I’m a big advocate for blogging the way you speak. I think that’s the easiest way for anyone to start writing is to just…start writing. Use pen & paper or keys on a keyboard to start a one-sided conversation with your target audience.
If you’re going to be blogging more seriously, though, it’s worth thinking about some of the theory of communication. We’ve all had those experiences, where we think we’ve made ourselves heard but either the message has gone astray, or the person receiving it heard something completely different to what we think we said. Miscommunication happens, but it’s something you want to avoid when you’re talking to your audience.
I first studied communication back when I did my BSc (Health & Social Care) and came across the Shannon & Weaver Linear Model of Communication. There are other models, but I come back to this one because it formed the way I think about writing. Here’s a dandy infographic to liven up the post a bit!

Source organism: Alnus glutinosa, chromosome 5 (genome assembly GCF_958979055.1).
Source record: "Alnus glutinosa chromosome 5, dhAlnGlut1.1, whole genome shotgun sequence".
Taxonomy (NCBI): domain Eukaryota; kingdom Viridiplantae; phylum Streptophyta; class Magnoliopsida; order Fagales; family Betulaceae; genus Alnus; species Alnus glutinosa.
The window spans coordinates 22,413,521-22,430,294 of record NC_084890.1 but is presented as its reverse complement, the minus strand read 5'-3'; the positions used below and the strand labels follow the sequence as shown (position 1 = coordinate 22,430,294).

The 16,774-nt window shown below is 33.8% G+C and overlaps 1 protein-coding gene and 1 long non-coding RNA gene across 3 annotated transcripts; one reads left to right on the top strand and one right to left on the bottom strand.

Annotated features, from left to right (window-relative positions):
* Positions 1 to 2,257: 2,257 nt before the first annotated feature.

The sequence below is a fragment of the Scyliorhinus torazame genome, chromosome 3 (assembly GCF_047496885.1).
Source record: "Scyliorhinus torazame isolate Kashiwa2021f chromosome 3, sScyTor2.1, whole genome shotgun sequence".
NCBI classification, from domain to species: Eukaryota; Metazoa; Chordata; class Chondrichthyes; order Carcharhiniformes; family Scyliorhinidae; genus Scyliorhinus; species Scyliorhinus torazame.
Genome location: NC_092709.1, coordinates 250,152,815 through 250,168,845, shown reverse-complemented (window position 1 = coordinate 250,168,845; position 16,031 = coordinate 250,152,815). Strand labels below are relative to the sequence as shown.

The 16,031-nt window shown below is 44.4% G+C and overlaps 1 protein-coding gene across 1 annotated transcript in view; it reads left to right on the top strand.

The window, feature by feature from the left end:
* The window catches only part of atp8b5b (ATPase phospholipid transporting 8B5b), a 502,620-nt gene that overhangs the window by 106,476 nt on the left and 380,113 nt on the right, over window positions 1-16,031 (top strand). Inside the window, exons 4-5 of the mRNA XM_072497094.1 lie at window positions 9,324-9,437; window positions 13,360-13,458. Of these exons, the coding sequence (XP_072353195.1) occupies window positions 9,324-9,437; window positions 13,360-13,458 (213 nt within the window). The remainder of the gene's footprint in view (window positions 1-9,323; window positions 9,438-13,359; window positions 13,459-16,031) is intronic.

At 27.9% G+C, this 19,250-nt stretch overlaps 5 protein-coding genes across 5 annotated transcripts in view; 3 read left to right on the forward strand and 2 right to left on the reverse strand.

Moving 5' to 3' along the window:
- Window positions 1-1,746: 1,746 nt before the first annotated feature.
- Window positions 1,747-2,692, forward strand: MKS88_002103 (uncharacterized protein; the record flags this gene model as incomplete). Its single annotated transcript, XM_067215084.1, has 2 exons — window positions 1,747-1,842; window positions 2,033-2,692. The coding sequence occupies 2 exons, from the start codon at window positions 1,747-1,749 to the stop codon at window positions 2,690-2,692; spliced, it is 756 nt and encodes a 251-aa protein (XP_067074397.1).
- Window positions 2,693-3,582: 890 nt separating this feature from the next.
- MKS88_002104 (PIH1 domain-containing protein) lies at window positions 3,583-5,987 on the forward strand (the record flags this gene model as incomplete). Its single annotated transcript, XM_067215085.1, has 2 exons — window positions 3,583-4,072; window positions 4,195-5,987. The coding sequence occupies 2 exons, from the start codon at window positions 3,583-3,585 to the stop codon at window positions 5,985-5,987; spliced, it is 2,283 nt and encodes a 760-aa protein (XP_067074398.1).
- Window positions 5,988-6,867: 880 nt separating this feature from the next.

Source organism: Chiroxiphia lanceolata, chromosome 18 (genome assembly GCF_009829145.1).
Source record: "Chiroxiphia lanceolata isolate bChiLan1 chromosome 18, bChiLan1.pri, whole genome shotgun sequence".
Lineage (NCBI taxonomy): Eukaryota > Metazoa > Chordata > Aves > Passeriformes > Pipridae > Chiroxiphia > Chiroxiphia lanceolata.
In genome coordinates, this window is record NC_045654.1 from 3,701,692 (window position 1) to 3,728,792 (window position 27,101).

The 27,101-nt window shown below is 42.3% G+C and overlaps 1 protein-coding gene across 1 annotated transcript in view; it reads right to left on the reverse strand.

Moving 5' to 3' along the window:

I think it’s helpful to try and keep some of this in mind when you write. For example, I live in York. If I were describing to another local how to get to my house, I would use the word snicket. But what we call a snicket in York, is a ginnel in Leeds and an alleyway in other parts of the country. I need to keep the experience of my reader in mind when I’m writing.
And the noise? Actually getting heard (read) is an art form in itself, and something better left to marketing and promotion experts. There is a lot of content out there, competing for attention. I think the best tactic is to say something useful, in an interesting way. I’ll be giving more tips on how you can do that in the coming weeks.
Ultimately, though, effective communication isn’t so much about what you want to say, as what you want the audience to hear. To do that, you have to know who you’re talking to. No prizes for guessing the subject of next week’s post!